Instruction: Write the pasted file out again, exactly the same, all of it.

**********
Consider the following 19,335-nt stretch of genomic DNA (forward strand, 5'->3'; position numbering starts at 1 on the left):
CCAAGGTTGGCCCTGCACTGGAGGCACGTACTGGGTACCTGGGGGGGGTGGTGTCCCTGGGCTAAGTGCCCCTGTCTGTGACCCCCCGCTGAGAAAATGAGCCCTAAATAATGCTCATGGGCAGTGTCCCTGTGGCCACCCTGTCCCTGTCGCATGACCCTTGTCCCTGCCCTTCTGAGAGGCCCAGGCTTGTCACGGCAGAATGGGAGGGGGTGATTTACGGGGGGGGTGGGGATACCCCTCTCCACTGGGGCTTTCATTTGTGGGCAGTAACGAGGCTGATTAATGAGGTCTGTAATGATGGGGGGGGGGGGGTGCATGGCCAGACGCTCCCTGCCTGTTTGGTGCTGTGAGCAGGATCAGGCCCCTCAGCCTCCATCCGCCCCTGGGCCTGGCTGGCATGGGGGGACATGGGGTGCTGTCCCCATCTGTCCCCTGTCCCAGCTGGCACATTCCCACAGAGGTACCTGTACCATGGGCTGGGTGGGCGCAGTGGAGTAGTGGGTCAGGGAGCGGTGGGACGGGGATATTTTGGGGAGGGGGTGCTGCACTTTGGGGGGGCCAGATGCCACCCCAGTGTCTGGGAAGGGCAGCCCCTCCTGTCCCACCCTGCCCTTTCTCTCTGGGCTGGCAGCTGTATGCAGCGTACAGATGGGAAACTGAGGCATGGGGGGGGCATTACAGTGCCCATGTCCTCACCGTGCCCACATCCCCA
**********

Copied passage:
Consider the following 19,335-nt stretch of genomic DNA (forward strand, 5'->3'; position numbering starts at 1 on the left):
CCAAGGTTGGCCCTGCACTGGAGGCACGTACTGGGTACCTGGGGGGGGTGGTGTCCCTGGGCTAAGTGCCCCTGTCTGTGACCCCCCGCTGAGAAAATGAGCCCTAAATAATGCTCATGGGCAGTGTCCCTGTGGCCACCCTGTCCCTGTCGCATGACCCTTGTCCCTGCCCTTCTGAGAGGCCCAGGCTTGTCACGGCAGAATGGGAGGGGGTGATTTACGGGGGGGGTGGGGATACCCCTCTCCACTGGGGCTTTCATTTGTGGGCAGTAACGAGGCTGATTAATGAGGTCTGTAATGATGGGGGGGGGGGGGTGCATGGCCAGACGCTCCCTGCCTGTTTGGTGCTGTGAGCAGGATCAGGCCCCTCAGCCTCCATCCGCCCCTGGGCCTGGCTGGCATGGGGGGACATGGGGTGCTGTCCCCATCTGTCCCCTGTCCCAGCTGGCACATTCCCACAGAGGTACCTGTACCATGGGCTGGGTGGGCGCAGTGGAGTAGTGGGTCAGGGAGCGGTGGGACGGGGATATTTTGGGGAGGGGGTGCTGCACTTTGGGGGGGCCAGATGCCACCCCAGTGTCTGGGAAGGGCAGCCCCTCCTGTCCCACCCTGCCCTTTCTCTCTGGGCTGGCAGCTGTATGCAGCGTACAGATGGGAAACTGAGGCATGGGGGGGGCATTACAGTGCCCATGTCCTCACCGTGCCCACATCCCCA